See More on Facebook


Which way are Sino-US ties headed?

The US has listed China as a strategic competitor and the Sino-US economic/trade conflict is a clear manifestation of this categorization.

Written by

Updated: October 9, 2019

Bidding farewell to 40 years of friendship, some in the United States want to replace cooperation with competition as the tone of Sino-US ties in future.

At present, with right-wing conservatism and nationalism peaking, the US has listed China as a strategic competitor, and the recent Sino-US economic and trade conflict is a clear manifestation of this accusation.

The US has adopted a flurry of radical and inappropriate policies and measures to counter China, exposing Washington’s short-term overanxiety. Whenever the US calms down, Beijing and Washington will return to seeking rational major power relations, but it will take time.

The US should not hold the unrealistic expectation that trade negotiations can resolve all major issues and concerns between the two countries. The current trade negotiations are the first ones opened under the threat of tariffs. The difficulty is unprecedented.

It is even more difficult to resolve anything in months if the negotiations cover issues like tariff and non-tariff barriers, investment and market access, agriculture and the service industry, intellectual property protection, technology transfer, exchange rates and enforcement mechanisms.

The US should not set an unrealistic negotiation schedule, which reflects its anxiousness and greed for success. It should recognize that it is impossible to find a complete solution to structural problems in the short term. It is also unrealistic to expect trade negotiations to resolve all major issues and concerns between the two countries.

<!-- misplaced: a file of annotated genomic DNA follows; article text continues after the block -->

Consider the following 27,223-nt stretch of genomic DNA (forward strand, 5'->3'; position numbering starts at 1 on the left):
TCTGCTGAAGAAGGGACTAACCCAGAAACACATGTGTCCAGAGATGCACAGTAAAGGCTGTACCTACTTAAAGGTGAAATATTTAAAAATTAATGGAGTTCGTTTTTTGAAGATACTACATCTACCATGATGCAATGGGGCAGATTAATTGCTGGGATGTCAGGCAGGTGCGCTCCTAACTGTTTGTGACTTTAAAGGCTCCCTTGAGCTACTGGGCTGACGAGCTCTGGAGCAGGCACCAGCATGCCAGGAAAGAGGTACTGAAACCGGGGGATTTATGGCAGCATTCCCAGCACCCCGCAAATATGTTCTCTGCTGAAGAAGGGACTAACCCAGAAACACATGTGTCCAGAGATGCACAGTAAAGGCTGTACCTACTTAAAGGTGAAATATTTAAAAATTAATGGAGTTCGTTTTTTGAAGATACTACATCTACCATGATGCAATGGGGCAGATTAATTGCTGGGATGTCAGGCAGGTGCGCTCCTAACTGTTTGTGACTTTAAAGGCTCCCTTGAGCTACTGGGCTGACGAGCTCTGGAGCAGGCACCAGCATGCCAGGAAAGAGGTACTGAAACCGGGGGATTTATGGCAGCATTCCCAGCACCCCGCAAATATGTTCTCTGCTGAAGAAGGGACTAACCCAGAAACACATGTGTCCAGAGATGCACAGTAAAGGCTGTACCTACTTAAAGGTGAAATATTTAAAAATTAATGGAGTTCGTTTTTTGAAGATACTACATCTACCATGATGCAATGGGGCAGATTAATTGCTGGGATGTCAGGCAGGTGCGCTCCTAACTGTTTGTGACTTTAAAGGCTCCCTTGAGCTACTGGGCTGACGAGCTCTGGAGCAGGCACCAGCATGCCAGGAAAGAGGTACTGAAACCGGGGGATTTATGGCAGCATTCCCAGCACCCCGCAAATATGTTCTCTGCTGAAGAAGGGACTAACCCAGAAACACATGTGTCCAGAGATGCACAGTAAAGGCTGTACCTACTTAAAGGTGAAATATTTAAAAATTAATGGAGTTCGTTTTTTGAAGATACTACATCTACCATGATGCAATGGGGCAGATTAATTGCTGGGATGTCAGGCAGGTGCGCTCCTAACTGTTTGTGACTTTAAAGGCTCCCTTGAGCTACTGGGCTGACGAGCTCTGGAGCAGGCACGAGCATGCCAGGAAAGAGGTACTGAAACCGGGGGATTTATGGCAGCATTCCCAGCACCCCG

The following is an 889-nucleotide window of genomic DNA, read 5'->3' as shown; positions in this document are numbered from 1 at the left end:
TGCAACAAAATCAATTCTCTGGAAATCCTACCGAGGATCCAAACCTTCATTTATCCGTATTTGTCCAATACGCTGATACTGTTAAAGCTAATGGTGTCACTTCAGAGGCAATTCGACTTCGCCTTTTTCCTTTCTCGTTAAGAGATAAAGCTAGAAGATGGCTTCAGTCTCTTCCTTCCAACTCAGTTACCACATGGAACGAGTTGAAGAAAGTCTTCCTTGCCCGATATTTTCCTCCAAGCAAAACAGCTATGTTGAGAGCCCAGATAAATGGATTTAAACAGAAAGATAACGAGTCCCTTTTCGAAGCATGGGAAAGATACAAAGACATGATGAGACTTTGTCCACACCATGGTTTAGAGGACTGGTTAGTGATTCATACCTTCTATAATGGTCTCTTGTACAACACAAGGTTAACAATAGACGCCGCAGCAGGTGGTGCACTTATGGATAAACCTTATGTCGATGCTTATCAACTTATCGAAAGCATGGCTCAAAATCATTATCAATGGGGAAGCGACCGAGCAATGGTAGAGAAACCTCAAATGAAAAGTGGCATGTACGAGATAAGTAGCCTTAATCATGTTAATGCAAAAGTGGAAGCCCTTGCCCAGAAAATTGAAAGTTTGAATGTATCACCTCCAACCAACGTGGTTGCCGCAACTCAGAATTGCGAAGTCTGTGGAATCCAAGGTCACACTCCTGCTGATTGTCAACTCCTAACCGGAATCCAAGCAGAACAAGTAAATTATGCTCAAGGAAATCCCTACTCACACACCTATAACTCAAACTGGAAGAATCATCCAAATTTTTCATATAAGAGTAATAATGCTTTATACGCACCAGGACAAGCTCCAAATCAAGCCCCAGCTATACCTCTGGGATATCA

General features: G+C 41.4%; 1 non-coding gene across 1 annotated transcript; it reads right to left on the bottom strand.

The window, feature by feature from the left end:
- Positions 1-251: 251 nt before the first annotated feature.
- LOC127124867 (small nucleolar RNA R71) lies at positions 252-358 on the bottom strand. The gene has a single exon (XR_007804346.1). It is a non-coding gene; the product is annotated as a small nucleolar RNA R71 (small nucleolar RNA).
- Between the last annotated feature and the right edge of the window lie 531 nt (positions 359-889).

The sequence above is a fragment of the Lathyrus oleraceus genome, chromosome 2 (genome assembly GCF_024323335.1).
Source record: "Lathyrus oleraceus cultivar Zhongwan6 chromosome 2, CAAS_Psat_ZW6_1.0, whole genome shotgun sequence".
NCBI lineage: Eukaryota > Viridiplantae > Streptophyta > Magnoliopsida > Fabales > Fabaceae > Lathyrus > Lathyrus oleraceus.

The Sino-US economic and trade negotiations could head in one of three directions.

The first is the resumption of negotiations and conclusion of an agreement in the coming months, something the market expects. China and the US are complementary in terms of economy and trade. In fact, economic sectors of both countries as well as the global market expect a trade agreement acceptable to both sides to emerge in the near future.

However, this scenario will emerge only if the two countries truly respect each other and hold realistic targets. It is particularly crucial for the two sides to arrive at an agreement on the elimination of punitive tariffs and on implementation mechanisms.

In the second scenario, negotiations could lead to a stalemate. The negotiations could continue till next year. China and the US might require a long time to arrive at an agreement.

During this period, the US will maintain tariffs on US$250 billion worth of Chinese goods, and China will continue to implement countermeasures. The US is likely to impose tariffs on another US$300 billion worth of Chinese goods and crackdown on Chinese technology companies to maximize pressure.

The Chinese side will continue to maintain rational restraint, but the economies of both China and the US will suffer continuous damage, and the global economy will continue to face uncertainty.

In the third scenario, it might be difficult for China and the US to arrive at an economic and trade agreement approved by both sides. The US will continue to implement a hawkish policy and impose punitive tariffs on all Chinese goods. China will be forced to adopt comprehensive countermeasures.

In such a scenario, the Sino-US economic and trade conflict will not only undermine the economic growth of China and the US, but will also bring horrific damage to the global economy.

China must work hard toward the best situation, but at the same time it must prepare for the worst. In the past year, China responded rationally to unilateral actions by the US, taking countermeasures on the same scale. But it also actively sought dialogue, consultation and negotiation. The Chinese side also conveyed to the US that if it wants to fight, China will accompany it to the end.